So I finally caved and started reading this series, and I curse you all for not making me read A Court of Thorns and Roses earlier! I love a good fairy tale retelling, and this version of Beauty and the Beast definitely has me hooked.
Synopsis: Feyre has been looking after her family ever since they lost their fortune, even though she is the youngest. She is the only one with the courage to go out into the forest and hunt for their food, and receives little thanks for it. After killing a wolf that she thinks may have been one of the evil faerie folk in disguise, she doesn’t realize that she will have to face the consequences. When a giant beast crashes through their door to demand retribution, her only recourse is to go with him to save the lives of her father and sisters. Trapped beyond the wall that separates the human world from that of the faerie, at first Feyre wants nothing more than to escape… except now she thinks that she might be falling for the mysterious masked man who stole her away from a life of starvation and unhappiness.
I successfully managed to avoid all spoilers about this series by being completely and utterly uninterested in it until very recently. The crazy fandom on Instagram and Tumblr for A Court of Mist and Fury finally got me wondering what the big deal was, so I downloaded the e-book one night and then spent the next two days annoyed whenever I had to do anything other than read it. At first I thought that this might be more of a Cinderella story because Feyre’s sisters are this/close to being totally evil, but then the beast showed up and it was pretty obvious that we had a Beauty and the Beast situation on our hands. And I have to say… sometimes I was a little annoyed at that. The flow of the story was so predictable at times that it was only towards the end that I felt like I was actually reading a different story.
“I love you,’ he whispered, and kissed my brow. ‘Thorns and all.”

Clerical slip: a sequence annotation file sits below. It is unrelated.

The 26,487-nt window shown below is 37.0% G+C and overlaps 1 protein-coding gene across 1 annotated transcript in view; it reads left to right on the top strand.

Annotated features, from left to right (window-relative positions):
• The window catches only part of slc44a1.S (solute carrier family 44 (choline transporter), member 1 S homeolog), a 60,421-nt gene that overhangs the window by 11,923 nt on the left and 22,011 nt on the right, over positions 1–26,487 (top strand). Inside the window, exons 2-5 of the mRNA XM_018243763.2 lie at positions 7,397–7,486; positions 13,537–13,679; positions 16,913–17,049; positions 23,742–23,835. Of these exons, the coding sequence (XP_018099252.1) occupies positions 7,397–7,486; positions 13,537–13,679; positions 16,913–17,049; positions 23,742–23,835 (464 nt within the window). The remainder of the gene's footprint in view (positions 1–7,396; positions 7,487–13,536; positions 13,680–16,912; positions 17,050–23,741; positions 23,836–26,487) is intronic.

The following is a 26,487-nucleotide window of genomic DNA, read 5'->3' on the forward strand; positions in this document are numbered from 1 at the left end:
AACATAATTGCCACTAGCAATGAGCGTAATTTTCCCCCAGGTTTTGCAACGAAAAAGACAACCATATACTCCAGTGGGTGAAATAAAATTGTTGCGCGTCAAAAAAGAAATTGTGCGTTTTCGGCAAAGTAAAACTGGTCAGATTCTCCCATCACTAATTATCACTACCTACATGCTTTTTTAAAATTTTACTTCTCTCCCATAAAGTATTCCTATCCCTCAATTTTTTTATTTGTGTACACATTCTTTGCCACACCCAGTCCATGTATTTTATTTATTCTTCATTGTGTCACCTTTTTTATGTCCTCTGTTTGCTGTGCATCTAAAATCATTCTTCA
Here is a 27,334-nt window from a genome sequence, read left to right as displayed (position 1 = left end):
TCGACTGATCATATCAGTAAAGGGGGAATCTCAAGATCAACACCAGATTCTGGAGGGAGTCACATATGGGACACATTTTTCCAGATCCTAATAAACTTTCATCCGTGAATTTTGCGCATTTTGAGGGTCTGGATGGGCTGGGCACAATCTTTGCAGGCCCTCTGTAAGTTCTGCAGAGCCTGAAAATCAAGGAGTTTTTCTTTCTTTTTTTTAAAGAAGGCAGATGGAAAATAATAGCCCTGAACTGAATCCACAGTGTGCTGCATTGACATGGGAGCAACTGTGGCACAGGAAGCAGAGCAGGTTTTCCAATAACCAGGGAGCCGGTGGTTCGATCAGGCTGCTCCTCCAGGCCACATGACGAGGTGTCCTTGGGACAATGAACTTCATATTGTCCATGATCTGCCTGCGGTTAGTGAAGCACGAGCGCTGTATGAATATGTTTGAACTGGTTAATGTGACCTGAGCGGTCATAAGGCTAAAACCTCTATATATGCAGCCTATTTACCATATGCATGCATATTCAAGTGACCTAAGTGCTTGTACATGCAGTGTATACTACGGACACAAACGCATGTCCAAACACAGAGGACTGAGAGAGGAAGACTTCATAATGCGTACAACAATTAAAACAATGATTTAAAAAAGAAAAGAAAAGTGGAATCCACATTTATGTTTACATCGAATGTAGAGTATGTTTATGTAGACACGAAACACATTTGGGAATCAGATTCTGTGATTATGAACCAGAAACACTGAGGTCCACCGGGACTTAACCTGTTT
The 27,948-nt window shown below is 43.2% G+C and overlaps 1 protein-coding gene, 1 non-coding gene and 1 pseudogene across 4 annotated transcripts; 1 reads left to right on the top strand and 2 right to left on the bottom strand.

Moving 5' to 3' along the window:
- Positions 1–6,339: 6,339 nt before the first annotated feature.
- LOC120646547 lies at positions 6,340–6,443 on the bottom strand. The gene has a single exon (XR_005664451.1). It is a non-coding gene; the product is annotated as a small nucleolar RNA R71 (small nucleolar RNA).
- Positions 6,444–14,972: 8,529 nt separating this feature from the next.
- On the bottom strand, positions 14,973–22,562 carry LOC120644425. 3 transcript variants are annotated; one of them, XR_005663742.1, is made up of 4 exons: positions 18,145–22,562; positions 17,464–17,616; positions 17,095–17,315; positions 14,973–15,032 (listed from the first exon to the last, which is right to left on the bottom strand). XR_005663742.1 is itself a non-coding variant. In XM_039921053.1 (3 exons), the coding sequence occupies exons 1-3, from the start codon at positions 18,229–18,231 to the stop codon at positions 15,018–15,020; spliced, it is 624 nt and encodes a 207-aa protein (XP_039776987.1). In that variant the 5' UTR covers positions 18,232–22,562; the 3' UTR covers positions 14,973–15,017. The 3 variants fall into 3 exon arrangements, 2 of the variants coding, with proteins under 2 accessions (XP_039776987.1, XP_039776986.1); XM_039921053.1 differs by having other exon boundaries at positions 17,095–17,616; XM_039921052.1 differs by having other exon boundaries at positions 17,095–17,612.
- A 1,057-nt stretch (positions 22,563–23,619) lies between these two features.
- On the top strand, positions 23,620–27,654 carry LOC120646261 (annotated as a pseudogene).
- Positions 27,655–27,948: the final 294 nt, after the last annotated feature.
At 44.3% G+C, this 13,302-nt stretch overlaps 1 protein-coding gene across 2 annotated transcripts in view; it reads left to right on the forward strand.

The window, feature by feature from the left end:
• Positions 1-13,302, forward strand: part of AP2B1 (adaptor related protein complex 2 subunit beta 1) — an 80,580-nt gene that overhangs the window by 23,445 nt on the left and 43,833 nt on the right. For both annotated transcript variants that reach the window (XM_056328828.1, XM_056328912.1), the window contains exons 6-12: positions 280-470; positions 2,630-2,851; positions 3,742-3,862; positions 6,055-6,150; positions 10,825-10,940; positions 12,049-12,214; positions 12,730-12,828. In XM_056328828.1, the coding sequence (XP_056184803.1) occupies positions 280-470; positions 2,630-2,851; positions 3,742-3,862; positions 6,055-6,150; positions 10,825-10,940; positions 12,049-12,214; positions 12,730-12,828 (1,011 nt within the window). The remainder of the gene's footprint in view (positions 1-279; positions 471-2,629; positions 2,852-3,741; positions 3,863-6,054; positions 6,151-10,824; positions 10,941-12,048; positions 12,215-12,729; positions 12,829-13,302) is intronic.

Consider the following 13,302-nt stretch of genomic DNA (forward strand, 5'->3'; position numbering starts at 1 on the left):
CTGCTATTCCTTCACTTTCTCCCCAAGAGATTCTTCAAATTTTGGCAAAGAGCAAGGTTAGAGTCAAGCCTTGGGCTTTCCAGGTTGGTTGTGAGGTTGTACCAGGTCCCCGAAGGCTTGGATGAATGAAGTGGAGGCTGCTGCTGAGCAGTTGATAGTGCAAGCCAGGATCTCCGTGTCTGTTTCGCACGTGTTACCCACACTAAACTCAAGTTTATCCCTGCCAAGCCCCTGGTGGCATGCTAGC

― Sarah J. Maas, A Court of Thorns and Roses
Can we please take a moment to talk about the sex in this book? Like… wow… are parents really okay with their teens reading this stuff? I totally understand that kids are more mature today, have pretty much seen it all, and have probably all taken a peek at Fifty Shades of Grey, but I feel like a book with this level of mature content doesn’t belong in the same section as books that are written for 13-year-olds. I’m actually scared that I sent this book home with some unsuspecting mom because I wasn’t aware of how mature it really was!
Anyway, mature content aside, at this point I’m not really sure why everyone has such a big problem with Tamlin, but I’m sure that will become obvious in the next novel. Sure, he seems like a bit of a tool, especially when things get bad and he just sits there. For a guy who is supposed to be one of the most powerful faeries in existence, he sure sucks at being a hero. I actually really like Lucien and hope that he remains part of the overall plot line because I think he is a far more interesting character than some of the others. Maybe Feyre can get rid of Tamlin and run away with the kinda steampunk-y Lucien… holy crap I think I just had my first “ship”! Hahaha!
I’m looking forward to reading the next book to see what else Maas has in store for these characters. According to the world it’s an even better book than the first, so this should be a lot of fun to read. 🙂
LC rating: (great beginning to the series, Lucien/Feyre shipped!)
Other books by this author:
I’m really excited to see your review for the second book! The end of ACOTAR is the most similar structure and writing style to the second book ACOMAF. It is less predictable. However, I will say it is definitely more mature than most YA fiction. (Maas apparently tried to fight to get it labeled as adult fiction but the publishers didn’t want to) ACOMAF goes even further with the sexual explicitness so just a warning. Haha. I’m excited to see your review for the second book!
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